Alas, dear reader (you know who you are--both of you), I can only apologize for my time away from blogging. While I've been reading and making my judgments on several books, I can but plead to a distinct lack of creativity coupled with a subsequent lack of desire to share my thoughts. It's not you. It's me. Really.
With that in mind, I pledge to do better and keep you current on what Reed reads. I've also changed the color scheme some though I'm undecided if I like it or not. Perhaps it's time for Reed Next to get a face lift. Any thoughts?
Now that I've begged your forgiveness, duly chastised myself and taken a quick shower, here are my choices for my favorite books for 2008:
- The Life and Times of the Thunderbolt Kid by Bill Bryson
- Cerealizing America: The Unsweetened Story of American Breakfast Cereal by Scott Bruce and Bill Crawford
- Just Say Nu by Michael Wex
- The Art of Racing in the Rain by Garth Stein
- The Story of Edgar Sawtelle by David Wroblewski
- The Deportees by Roddy Doyle
- The Good Thief by Hannah Tinti
- St. Lucy's Home for Girls Raised by Wolves by Karen Russell
- So Brave, Young, and Handsome by Leif Enger
- Dear American Airlines by Jonathan Miles
- City of Thieves by David Benioff
As you can see, I've included both fiction and non-fiction in my picks and for all but two of these titles, you can find a post on this site. (I owe you reviews of the books by Tinti and Benioff and they will be added shortly.) These are in no particular order but if I had to choose my Book of the Year, and I must say, I had the good fortune to read some wonderful books, I'd have to choose City of Thieves. It is a remarkable story, beautifully told.
Oddly, there seem to be two common threads in these titles, one canine, as evidenced by my choices of books by Russell, Stein and Wroblewski; the other being thievery as evidenced by Tinti, Benioff and, if you will indulge me, Miles (you may decide for yourselves about the airlines but I live in Cinn city where our airport is the most expensive in the country for no good reason).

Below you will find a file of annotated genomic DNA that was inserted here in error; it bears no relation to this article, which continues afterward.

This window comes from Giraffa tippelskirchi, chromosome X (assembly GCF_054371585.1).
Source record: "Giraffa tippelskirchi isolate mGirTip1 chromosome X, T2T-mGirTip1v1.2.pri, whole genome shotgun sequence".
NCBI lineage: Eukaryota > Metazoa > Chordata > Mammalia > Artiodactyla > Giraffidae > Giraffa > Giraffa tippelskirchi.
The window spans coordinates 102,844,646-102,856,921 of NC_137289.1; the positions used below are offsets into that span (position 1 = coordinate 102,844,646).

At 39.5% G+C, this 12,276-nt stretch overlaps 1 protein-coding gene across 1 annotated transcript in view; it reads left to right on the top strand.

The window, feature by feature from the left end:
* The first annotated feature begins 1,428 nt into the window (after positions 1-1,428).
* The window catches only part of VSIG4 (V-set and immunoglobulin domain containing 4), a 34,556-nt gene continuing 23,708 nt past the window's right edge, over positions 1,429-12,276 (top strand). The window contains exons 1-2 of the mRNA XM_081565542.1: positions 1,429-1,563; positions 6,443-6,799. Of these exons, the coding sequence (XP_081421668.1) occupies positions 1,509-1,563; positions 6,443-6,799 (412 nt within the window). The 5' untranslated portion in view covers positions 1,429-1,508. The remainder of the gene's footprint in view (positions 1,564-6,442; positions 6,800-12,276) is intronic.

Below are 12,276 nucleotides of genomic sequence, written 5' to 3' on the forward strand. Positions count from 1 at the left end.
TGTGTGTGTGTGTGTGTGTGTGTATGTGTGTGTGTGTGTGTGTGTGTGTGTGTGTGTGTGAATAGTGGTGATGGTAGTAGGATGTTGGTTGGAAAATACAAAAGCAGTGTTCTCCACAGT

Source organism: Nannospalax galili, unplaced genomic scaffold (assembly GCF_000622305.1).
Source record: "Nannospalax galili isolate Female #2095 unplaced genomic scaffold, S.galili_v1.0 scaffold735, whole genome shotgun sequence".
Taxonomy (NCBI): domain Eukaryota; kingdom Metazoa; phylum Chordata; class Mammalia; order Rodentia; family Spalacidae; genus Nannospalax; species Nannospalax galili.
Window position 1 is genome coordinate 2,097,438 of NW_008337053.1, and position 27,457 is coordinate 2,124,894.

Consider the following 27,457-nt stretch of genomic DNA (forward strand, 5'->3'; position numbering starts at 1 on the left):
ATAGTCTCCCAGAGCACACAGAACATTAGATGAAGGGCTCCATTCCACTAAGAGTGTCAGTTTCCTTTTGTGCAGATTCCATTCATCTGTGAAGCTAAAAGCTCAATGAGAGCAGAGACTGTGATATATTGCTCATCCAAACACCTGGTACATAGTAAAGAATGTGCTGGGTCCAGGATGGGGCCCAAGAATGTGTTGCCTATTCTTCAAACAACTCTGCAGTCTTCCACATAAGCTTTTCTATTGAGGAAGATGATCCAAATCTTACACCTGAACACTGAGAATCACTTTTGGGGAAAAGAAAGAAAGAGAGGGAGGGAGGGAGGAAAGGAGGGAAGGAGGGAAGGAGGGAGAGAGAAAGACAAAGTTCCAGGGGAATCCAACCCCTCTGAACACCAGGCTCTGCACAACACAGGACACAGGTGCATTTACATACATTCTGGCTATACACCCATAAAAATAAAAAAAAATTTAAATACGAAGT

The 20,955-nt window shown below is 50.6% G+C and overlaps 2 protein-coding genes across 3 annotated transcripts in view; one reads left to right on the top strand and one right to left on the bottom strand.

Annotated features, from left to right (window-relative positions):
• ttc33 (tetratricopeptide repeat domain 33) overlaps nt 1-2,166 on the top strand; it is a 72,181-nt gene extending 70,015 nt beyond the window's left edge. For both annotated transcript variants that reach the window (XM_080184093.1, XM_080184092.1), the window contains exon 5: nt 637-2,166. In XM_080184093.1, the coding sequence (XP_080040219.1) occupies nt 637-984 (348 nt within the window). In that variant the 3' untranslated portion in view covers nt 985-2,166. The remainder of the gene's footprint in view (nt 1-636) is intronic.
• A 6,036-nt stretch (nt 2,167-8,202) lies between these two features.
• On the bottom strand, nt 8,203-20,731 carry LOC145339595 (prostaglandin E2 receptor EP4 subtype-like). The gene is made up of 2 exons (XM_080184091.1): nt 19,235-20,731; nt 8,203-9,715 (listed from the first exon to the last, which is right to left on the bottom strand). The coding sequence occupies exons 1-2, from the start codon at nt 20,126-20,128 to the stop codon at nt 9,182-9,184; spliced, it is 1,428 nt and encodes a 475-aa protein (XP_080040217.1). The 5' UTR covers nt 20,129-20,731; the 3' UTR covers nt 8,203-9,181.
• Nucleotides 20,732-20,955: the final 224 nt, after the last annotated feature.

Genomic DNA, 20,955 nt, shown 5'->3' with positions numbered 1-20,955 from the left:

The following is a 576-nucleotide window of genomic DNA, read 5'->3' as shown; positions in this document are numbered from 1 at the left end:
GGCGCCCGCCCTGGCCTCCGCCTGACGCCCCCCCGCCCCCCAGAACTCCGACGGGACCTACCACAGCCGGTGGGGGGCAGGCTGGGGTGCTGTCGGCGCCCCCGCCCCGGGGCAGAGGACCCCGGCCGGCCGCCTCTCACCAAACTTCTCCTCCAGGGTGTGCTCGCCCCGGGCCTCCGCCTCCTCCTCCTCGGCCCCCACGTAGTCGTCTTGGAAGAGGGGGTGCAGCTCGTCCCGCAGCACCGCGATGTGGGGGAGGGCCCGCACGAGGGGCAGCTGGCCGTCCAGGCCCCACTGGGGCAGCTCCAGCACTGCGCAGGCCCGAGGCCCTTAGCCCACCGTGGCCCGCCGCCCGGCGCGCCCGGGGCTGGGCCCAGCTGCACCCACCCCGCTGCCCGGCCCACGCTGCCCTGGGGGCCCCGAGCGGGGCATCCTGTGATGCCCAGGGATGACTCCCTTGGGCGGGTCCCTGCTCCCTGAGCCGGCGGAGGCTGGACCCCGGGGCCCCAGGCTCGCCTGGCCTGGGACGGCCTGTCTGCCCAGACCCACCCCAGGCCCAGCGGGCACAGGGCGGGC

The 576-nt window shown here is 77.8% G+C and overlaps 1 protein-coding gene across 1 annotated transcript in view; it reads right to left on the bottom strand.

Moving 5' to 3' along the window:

In the spirit of encouraging you to follow my example of the 50 Page Rule (To wit: if a book doesn't grab you in about 50 pages, close the book and start another. Life is too short to plod through a book you don't like), I have picked up and put down a few to which I offer a heads-up and thumbs down:
The Book Of Lies by Brad Meltzer. Despite having my favorite author inscription (he called me "the best human ever!"--how insightful), this book showed initial promise. However, I think this briskly paced potboiler is trying to be too many things at once.
The Moviegoer by Walker Percy. I'll be taken to task for dissing a book held in such high esteem by so many but I would ask, who among you is reading it for the first time in the 21st century as opposed to having read it years ago? If you were to read it now, you're likely to find it quite different without your your rose-colored bi-focals. It's dated style and feel left me cold and the characters are the very phonies Holden Caulfield railed against, except they're Southern and moneyed. Bah, says I.
I do think I may try an experiment this year. My old cellmate, Janet, the grande dame of bookselling, used to always alternate a new title and then an old one (she also bought CDs this way). I think I may add a wrinkle to this and revisit books I've read before to see if they still hold my attention and my ardor. Thus far, the year began with Breakfast at Tiffanys, followed up with What I Was by Meg Rosoff and currently has me reading the luxurious prose of McCracken's The Giant's House. Stay tuned. Reviews will post soon.